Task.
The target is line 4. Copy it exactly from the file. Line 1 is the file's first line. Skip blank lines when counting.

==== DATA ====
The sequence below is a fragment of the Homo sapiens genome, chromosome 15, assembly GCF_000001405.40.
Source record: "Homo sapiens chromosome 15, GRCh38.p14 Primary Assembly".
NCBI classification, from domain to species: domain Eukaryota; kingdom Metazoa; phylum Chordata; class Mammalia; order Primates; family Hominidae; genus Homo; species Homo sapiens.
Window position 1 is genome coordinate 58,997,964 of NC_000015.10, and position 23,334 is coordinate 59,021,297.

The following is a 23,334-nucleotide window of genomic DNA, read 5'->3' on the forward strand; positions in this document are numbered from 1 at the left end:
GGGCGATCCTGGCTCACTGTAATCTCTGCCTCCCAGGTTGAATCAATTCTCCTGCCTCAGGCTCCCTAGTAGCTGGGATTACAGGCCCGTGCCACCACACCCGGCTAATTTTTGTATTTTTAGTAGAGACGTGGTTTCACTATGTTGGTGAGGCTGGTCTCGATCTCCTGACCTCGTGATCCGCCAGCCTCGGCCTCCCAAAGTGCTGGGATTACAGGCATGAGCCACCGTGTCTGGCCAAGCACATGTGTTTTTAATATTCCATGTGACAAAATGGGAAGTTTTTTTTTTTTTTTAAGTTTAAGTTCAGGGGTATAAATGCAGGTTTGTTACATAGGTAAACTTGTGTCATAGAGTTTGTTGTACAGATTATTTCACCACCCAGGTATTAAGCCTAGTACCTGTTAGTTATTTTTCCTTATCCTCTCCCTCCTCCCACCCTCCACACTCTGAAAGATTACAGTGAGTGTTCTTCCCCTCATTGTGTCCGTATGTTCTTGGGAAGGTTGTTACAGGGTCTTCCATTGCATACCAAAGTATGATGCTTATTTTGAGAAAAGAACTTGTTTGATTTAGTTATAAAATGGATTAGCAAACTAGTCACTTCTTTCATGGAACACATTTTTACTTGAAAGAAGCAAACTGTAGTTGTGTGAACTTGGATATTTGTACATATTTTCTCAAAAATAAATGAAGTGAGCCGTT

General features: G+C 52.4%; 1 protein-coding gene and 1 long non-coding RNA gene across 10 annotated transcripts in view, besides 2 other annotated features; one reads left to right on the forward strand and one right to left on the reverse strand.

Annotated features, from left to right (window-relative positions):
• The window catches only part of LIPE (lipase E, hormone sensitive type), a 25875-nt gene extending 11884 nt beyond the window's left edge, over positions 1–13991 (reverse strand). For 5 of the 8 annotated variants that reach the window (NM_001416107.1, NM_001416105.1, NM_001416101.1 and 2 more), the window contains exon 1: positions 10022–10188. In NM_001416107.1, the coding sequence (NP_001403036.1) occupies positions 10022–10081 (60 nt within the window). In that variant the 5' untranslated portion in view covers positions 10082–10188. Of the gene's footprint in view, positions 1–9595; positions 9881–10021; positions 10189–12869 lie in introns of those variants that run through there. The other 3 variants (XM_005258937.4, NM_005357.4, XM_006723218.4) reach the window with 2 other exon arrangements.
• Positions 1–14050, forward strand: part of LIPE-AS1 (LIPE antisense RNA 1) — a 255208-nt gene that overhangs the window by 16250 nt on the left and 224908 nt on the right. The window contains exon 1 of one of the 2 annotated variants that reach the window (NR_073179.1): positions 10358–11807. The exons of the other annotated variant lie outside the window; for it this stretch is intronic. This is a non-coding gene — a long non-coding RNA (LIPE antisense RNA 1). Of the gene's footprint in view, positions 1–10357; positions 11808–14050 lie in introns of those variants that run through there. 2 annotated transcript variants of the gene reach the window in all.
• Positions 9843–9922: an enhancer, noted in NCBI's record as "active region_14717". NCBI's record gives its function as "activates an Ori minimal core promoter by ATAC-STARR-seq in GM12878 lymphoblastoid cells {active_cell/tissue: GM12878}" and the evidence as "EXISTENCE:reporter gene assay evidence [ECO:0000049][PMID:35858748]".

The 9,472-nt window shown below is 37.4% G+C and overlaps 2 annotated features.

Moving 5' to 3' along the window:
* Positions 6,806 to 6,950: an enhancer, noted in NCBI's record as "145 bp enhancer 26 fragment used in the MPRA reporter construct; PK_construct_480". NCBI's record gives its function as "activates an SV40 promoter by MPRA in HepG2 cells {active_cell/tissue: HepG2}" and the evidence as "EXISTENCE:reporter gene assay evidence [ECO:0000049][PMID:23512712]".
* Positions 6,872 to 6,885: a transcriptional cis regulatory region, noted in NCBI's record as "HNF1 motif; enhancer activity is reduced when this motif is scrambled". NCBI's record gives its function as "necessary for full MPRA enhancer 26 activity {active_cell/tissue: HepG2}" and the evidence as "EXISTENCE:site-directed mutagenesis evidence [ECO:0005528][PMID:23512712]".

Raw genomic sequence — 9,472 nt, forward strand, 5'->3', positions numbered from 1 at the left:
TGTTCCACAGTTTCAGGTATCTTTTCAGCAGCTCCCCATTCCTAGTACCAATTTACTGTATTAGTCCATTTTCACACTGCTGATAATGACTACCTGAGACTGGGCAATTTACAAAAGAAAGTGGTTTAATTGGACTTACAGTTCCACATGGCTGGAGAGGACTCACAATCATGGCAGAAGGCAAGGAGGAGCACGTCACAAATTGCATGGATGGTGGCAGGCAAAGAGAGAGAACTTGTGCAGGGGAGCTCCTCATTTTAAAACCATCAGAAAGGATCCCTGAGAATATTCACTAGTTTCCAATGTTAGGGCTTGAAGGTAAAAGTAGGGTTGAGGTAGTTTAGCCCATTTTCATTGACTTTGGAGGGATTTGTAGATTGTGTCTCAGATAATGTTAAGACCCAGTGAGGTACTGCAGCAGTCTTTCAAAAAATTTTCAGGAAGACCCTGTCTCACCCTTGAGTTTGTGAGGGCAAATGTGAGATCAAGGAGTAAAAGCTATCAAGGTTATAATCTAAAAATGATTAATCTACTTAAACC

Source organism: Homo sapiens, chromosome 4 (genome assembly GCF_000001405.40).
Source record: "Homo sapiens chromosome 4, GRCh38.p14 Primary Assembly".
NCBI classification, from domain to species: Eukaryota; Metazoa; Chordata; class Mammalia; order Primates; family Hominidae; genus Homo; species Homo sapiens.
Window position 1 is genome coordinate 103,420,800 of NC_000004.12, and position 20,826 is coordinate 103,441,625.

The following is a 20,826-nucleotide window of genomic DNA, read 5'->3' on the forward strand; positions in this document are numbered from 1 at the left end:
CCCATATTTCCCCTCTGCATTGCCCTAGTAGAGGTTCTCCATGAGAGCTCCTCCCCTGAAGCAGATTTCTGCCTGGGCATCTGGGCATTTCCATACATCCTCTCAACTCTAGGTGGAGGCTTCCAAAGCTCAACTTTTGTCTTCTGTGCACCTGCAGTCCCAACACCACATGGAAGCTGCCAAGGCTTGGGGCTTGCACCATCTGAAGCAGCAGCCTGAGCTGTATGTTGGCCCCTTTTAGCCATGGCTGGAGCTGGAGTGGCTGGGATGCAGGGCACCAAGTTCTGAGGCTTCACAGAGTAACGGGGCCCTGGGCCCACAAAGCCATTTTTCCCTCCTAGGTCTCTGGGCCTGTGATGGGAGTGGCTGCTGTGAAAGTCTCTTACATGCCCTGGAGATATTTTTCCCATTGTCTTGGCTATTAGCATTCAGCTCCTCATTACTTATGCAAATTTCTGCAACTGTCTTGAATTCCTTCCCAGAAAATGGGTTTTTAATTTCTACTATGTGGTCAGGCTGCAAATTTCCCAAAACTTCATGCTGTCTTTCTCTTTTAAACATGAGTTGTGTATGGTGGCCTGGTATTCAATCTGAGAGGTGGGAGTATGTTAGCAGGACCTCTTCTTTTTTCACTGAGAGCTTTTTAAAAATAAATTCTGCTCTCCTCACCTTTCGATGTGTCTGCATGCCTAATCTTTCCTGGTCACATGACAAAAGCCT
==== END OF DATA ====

Window position 1 is genome coordinate 58,997,964 of NC_000015.10, and position 23,334 is coordinate 59,021,297.